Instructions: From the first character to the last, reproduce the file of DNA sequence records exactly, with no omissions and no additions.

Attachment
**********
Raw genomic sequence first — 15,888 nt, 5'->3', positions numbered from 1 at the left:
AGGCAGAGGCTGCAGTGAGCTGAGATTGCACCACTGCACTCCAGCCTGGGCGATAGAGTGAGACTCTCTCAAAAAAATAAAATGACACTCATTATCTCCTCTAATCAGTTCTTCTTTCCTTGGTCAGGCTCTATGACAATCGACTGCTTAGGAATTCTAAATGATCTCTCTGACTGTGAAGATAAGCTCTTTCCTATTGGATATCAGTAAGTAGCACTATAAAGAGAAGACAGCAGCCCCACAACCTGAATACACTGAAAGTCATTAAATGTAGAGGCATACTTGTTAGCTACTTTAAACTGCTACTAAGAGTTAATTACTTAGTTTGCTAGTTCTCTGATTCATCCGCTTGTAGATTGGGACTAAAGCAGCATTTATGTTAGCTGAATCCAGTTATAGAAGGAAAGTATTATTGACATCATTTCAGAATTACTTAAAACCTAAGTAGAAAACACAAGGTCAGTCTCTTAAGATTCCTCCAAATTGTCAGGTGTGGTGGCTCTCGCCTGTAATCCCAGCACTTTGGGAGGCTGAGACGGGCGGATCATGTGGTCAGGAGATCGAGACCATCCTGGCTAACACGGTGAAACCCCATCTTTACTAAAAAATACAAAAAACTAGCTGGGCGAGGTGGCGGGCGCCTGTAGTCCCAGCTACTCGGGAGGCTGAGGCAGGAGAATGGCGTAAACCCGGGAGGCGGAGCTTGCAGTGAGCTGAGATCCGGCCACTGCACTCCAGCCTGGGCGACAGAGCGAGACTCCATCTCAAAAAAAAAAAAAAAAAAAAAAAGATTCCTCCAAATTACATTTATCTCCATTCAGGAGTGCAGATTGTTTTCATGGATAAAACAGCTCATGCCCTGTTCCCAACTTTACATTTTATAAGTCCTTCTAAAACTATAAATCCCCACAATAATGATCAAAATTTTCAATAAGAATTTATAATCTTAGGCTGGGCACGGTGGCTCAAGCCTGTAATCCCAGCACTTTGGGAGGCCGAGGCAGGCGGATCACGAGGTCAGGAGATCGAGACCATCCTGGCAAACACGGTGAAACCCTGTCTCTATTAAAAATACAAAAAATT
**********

Raw genomic sequence first — 15,888 nt, 5'->3', positions numbered from 1 at the left:
AGGCAGAGGCTGCAGTGAGCTGAGATTGCACCACTGCACTCCAGCCTGGGCGATAGAGTGAGACTCTCTCAAAAAAATAAAATGACACTCATTATCTCCTCTAATCAGTTCTTCTTTCCTTGGTCAGGCTCTATGACAATCGACTGCTTAGGAATTCTAAATGATCTCTCTGACTGTGAAGATAAGCTCTTTCCTATTGGATATCAGTAAGTAGCACTATAAAGAGAAGACAGCAGCCCCACAACCTGAATACACTGAAAGTCATTAAATGTAGAGGCATACTTGTTAGCTACTTTAAACTGCTACTAAGAGTTAATTACTTAGTTTGCTAGTTCTCTGATTCATCCGCTTGTAGATTGGGACTAAAGCAGCATTTATGTTAGCTGAATCCAGTTATAGAAGGAAAGTATTATTGACATCATTTCAGAATTACTTAAAACCTAAGTAGAAAACACAAGGTCAGTCTCTTAAGATTCCTCCAAATTGTCAGGTGTGGTGGCTCTCGCCTGTAATCCCAGCACTTTGGGAGGCTGAGACGGGCGGATCATGTGGTCAGGAGATCGAGACCATCCTGGCTAACACGGTGAAACCCCATCTTTACTAAAAAATACAAAAAACTAGCTGGGCGAGGTGGCGGGCGCCTGTAGTCCCAGCTACTCGGGAGGCTGAGGCAGGAGAATGGCGTAAACCCGGGAGGCGGAGCTTGCAGTGAGCTGAGATCCGGCCACTGCACTCCAGCCTGGGCGACAGAGCGAGACTCCATCTCAAAAAAAAAAAAAAAAAAAAAAAGATTCCTCCAAATTACATTTATCTCCATTCAGGAGTGCAGATTGTTTTCATGGATAAAACAGCTCATGCCCTGTTCCCAACTTTACATTTTATAAGTCCTTCTAAAACTATAAATCCCCACAATAATGATCAAAATTTTCAATAAGAATTTATAATCTTAGGCTGGGCACGGTGGCTCAAGCCTGTAATCCCAGCACTTTGGGAGGCCGAGGCAGGCGGATCACGAGGTCAGGAGATCGAGACCATCCTGGCAAACACGGTGAAACCCTGTCTCTATTAAAAATACAAAAAATT